Abortion Advocate Wants IRS to Probe Bishop Who Criticized Rudy Giuliani

State   |   Steven Ertelt   |   Jun 17, 2007   |   9:00AM   |   WASHINGTON, DC

Abortion Advocate Wants IRS to Probe Bishop Who Criticized Rudy Giuliani Email this article
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by Steven Ertelt
LifeNews.com Editor
June 17
, 2007

Providence, RI (LifeNews.com) — A leading abortion advocate is attempting to silence a Catholic bishop who took Republican presidential candidate Rudy Giuliani to task over his pro-abortion position. Catholic Bishop Thomas Tobin said he could never vote for Giuliani because the former New York mayor believes abortion should be legal.

Two weeks ago, Tobin, of the Diocese of Providence in Rhode Island, wrote an editorial article in the diocesan newspaper calling Giuliani’s pro-abortion views "pathetic," "confusing," and "hypocritical."

"Rudy’s explanation is a classic expression of the position on abortion we have heard from weak-kneed politicians so frequently in recent years: ‘I’m personally opposed to but don’t want to impose my views on other people.’ The incongruity of that position has been exposed many times now," Tobin wrote.

"I would never support a candidate who supports legalized abortion," Tobin said.

Following the opinion column, Giuliani appeared in a presidential debate in New Hampshire where lightning struck as he was attempting to answer a question from the moderator about Tobin’s concerns. The lightning strike caused Giuliani’s microphone to temporarily go out as he responded.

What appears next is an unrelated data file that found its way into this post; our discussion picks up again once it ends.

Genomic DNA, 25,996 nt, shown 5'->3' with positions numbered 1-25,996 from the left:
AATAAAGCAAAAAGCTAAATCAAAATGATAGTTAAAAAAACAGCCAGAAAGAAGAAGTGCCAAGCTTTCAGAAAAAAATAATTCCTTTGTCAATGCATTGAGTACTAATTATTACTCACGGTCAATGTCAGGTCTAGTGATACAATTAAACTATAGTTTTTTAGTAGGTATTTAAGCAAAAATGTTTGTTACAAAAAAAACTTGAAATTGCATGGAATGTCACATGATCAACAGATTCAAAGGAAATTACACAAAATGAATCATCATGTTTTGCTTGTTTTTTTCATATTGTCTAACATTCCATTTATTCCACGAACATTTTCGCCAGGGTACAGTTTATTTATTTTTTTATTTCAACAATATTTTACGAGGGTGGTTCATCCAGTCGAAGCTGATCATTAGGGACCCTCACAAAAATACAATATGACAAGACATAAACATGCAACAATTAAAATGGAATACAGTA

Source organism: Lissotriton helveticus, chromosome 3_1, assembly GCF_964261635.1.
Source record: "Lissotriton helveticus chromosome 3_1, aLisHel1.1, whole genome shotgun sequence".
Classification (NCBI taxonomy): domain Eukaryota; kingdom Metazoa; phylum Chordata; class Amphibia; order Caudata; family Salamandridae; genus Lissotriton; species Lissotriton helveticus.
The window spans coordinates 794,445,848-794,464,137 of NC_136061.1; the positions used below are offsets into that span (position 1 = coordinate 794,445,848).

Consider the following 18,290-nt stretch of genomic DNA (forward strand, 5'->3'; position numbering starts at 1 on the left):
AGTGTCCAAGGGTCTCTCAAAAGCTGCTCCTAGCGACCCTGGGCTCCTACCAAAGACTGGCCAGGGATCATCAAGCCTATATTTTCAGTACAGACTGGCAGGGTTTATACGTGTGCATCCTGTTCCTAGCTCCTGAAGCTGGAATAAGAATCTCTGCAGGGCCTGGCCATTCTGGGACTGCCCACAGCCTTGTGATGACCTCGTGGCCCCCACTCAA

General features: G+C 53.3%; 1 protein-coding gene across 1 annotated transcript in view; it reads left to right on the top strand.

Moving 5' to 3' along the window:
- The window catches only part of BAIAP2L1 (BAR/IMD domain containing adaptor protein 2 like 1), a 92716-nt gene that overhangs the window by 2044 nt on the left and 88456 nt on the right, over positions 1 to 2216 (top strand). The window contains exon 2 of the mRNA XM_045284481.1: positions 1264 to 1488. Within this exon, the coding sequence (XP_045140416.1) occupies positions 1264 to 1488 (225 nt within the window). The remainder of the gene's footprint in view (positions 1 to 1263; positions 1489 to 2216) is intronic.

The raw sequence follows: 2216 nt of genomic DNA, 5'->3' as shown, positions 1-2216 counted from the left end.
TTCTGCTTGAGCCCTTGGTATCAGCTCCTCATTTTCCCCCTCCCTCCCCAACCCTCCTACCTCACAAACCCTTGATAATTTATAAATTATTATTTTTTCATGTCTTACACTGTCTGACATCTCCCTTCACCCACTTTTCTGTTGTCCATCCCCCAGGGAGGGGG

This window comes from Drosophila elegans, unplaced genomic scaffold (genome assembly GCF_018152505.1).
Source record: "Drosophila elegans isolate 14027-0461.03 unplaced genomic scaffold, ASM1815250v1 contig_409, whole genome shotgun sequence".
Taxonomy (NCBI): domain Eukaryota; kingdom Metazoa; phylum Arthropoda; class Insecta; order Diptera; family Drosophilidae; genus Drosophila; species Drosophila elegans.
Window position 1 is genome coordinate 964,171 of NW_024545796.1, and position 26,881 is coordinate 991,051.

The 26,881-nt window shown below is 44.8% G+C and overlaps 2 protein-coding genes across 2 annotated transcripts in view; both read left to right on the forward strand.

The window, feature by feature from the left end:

On the heels of that publicity of Tobin’s column, the activist group Americans United for Separation of Church and State has asked the Internal Revenue Service to look into whether Tobin violated the Catholic Church’s tax-exempt nonprofit status.

In a statement LifeNews.com obtained, Barry Lynn, the groups director, claimed Tobin “appears to have violated federal tax law by attacking Giuliani.”

Lynn added that “federal tax law forbids non-profits to use organizational resources to support or oppose candidates for public office.”

“If the bishop wants to join the political fray, he should do so as an individual without dragging along his tax-exempt diocese,” Lynn said in the news release. “A church is not a political action committee, and it should not act like one.”

IRS officials would not comment on the case to the Associated Press until it determines if the complaint has any substance and the Diocese of Providence maintains Tobin did nothing wrong and did not endorse or oppose any political candidate.

This isn’t the first time Lynn’s group has tried to intimidate churches or church leaders to prevent them from speaking out on the beliefs of elected officials on key pro-life issues.

The organization filed a complaint in May 2004 against Colorado Springs Bishop Michael Sheridan who said Catholic voters should go to confession if they vote for candidates who favor abortion.